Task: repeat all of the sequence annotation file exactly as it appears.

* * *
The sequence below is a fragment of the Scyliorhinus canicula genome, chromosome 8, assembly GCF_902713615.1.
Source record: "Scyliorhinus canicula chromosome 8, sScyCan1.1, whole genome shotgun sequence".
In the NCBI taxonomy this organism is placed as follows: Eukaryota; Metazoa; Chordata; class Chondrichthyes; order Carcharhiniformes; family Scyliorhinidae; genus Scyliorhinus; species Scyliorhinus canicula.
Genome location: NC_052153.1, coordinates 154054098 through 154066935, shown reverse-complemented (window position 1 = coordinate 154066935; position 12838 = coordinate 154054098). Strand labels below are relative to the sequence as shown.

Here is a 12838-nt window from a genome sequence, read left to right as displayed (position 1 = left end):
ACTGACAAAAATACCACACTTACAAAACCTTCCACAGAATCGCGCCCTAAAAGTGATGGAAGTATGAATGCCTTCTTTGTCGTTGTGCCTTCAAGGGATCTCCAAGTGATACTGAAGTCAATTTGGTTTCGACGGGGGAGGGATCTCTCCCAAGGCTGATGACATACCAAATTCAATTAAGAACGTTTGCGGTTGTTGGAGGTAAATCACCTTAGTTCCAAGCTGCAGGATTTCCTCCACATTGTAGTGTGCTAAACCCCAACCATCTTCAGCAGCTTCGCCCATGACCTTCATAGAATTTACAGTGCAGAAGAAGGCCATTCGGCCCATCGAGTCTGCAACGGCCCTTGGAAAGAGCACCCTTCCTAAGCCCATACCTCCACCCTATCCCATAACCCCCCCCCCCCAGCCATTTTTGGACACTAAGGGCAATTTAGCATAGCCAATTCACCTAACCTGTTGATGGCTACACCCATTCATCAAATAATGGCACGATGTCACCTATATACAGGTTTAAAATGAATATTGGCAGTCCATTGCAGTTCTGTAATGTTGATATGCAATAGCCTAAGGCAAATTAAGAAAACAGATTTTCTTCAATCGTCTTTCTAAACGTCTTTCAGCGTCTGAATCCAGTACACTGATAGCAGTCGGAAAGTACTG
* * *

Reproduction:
The sequence below is a fragment of the Scyliorhinus canicula genome, chromosome 8, assembly GCF_902713615.1.
Source record: "Scyliorhinus canicula chromosome 8, sScyCan1.1, whole genome shotgun sequence".
In the NCBI taxonomy this organism is placed as follows: Eukaryota; Metazoa; Chordata; class Chondrichthyes; order Carcharhiniformes; family Scyliorhinidae; genus Scyliorhinus; species Scyliorhinus canicula.
Genome location: NC_052153.1, coordinates 154054098 through 154066935, shown reverse-complemented (window position 1 = coordinate 154066935; position 12838 = coordinate 154054098). Strand labels below are relative to the sequence as shown.

Here is a 12838-nt window from a genome sequence, read left to right as displayed (position 1 = left end):
ACTGACAAAAATACCACACTTACAAAACCTTCCACAGAATCGCGCCCTAAAAGTGATGGAAGTATGAATGCCTTCTTTGTCGTTGTGCCTTCAAGGGATCTCCAAGTGATACTGAAGTCAATTTGGTTTCGACGGGGGAGGGATCTCTCCCAAGGCTGATGACATACCAAATTCAATTAAGAACGTTTGCGGTTGTTGGAGGTAAATCACCTTAGTTCCAAGCTGCAGGATTTCCTCCACATTGTAGTGTGCTAAACCCCAACCATCTTCAGCAGCTTCGCCCATGACCTTCATAGAATTTACAGTGCAGAAGAAGGCCATTCGGCCCATCGAGTCTGCAACGGCCCTTGGAAAGAGCACCCTTCCTAAGCCCATACCTCCACCCTATCCCATAACCCCCCCCCCCCAGCCATTTTTGGACACTAAGGGCAATTTAGCATAGCCAATTCACCTAACCTGTTGATGGCTACACCCATTCATCAAATAATGGCACGATGTCACCTATATACAGGTTTAAAATGAATATTGGCAGTCCATTGCAGTTCTGTAATGTTGATATGCAATAGCCTAAGGCAAATTAAGAAAACAGATTTTCTTCAATCGTCTTTCTAAACGTCTTTCAGCGTCTGAATCCAGTACACTGATAGCAGTCGGAAAGTACTG